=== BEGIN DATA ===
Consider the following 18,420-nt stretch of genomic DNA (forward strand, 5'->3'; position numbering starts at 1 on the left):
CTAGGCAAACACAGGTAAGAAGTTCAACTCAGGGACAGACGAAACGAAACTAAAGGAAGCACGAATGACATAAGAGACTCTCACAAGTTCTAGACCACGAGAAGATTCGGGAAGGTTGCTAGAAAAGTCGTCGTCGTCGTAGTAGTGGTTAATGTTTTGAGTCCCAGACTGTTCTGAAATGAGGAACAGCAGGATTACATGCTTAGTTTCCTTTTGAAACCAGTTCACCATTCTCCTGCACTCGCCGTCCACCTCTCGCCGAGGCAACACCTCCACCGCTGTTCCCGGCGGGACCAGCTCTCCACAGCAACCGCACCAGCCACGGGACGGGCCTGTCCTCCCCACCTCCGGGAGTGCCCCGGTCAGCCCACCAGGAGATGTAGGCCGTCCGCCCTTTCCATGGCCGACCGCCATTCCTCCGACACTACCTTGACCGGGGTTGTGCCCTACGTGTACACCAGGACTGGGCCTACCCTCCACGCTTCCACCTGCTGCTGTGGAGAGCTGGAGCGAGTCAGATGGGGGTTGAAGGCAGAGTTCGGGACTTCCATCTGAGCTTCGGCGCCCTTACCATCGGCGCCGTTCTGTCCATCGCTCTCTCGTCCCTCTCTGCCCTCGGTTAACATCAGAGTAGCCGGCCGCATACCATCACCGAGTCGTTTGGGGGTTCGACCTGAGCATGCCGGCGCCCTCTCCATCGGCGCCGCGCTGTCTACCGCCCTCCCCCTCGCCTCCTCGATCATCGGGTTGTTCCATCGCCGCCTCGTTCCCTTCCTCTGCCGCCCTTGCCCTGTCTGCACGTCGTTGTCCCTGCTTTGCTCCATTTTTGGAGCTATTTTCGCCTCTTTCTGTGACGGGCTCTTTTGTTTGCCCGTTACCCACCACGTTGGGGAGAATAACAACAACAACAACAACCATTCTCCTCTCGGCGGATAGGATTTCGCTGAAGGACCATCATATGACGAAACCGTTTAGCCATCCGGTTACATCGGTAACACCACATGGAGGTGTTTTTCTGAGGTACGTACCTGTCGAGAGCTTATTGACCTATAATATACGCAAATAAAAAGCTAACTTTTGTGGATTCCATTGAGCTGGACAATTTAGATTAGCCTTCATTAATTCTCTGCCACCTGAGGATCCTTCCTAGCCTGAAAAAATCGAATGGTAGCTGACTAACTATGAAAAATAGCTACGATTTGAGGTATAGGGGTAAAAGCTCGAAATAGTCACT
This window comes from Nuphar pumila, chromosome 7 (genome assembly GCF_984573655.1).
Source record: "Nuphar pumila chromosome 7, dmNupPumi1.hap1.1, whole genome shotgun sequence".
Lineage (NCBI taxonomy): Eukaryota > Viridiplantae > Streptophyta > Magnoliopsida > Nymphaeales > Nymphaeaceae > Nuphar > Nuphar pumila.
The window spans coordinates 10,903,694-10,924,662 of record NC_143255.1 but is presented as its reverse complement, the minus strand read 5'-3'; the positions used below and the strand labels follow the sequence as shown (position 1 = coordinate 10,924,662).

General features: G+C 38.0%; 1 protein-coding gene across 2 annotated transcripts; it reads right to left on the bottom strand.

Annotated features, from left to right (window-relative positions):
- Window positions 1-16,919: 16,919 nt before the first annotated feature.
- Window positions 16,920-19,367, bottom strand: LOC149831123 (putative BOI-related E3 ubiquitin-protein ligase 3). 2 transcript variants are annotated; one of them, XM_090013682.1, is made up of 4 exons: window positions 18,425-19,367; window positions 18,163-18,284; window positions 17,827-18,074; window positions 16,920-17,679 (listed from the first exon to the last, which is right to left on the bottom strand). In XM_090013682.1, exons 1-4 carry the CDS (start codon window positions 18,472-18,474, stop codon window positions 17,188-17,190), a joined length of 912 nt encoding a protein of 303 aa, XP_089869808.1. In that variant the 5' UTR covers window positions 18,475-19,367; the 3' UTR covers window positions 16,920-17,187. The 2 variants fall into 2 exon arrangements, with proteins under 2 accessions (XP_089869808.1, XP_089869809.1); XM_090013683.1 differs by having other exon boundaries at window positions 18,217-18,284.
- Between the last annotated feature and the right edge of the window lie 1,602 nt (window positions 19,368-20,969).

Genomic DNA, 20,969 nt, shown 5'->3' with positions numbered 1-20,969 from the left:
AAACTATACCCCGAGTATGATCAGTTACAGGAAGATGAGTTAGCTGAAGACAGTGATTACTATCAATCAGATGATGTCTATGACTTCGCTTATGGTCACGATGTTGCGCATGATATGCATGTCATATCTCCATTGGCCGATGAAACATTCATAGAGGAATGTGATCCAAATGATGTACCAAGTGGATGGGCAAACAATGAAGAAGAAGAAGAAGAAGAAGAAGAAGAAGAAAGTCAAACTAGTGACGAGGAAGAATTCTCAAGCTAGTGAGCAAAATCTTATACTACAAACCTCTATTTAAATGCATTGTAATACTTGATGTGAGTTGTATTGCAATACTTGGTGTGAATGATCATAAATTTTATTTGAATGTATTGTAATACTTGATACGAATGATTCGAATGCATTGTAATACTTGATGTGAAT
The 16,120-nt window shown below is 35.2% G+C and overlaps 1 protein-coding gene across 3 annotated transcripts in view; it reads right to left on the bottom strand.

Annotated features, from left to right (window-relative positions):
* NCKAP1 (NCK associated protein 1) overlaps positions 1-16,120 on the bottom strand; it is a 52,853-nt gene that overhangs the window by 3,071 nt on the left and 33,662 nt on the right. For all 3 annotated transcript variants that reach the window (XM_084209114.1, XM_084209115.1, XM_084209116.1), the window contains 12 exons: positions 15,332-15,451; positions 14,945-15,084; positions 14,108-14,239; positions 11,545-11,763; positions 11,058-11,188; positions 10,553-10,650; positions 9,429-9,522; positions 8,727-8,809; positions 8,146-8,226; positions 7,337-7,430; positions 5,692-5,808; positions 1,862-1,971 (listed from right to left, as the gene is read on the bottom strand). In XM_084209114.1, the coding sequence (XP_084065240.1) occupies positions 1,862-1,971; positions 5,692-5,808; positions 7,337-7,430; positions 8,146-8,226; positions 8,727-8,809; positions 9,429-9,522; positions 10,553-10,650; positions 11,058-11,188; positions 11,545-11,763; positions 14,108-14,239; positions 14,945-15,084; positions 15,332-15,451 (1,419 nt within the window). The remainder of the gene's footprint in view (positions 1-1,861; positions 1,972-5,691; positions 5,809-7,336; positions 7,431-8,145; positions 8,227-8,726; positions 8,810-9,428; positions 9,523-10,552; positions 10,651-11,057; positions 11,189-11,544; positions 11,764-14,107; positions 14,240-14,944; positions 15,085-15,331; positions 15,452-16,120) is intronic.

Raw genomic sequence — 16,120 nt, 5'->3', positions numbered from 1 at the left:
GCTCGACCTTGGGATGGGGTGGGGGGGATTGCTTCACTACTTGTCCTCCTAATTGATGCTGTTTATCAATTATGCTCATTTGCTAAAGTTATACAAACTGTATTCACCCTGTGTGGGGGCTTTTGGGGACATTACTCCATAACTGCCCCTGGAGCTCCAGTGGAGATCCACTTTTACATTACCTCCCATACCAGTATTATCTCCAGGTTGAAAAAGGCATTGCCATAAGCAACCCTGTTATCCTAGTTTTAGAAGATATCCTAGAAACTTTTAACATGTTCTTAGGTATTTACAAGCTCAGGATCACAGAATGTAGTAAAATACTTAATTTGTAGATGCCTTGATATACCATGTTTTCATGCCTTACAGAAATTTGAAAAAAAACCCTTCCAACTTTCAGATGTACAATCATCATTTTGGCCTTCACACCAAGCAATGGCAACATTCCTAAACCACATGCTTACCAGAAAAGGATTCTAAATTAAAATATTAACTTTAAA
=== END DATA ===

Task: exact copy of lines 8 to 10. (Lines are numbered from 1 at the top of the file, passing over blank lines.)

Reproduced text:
Annotated features, from left to right (window-relative positions):
- Window positions 1-16,919: 16,919 nt before the first annotated feature.
- Window positions 16,920-19,367, bottom strand: LOC149831123 (putative BOI-related E3 ubiquitin-protein ligase 3). 2 transcript variants are annotated; one of them, XM_090013682.1, is made up of 4 exons: window positions 18,425-19,367; window positions 18,163-18,284; window positions 17,827-18,074; window positions 16,920-17,679 (listed from the first exon to the last, which is right to left on the bottom strand). In XM_090013682.1, exons 1-4 carry the CDS (start codon window positions 18,472-18,474, stop codon window positions 17,188-17,190), a joined length of 912 nt encoding a protein of 303 aa, XP_089869808.1. In that variant the 5' UTR covers window positions 18,475-19,367; the 3' UTR covers window positions 16,920-17,187. The 2 variants fall into 2 exon arrangements, with proteins under 2 accessions (XP_089869808.1, XP_089869809.1); XM_090013683.1 differs by having other exon boundaries at window positions 18,217-18,284.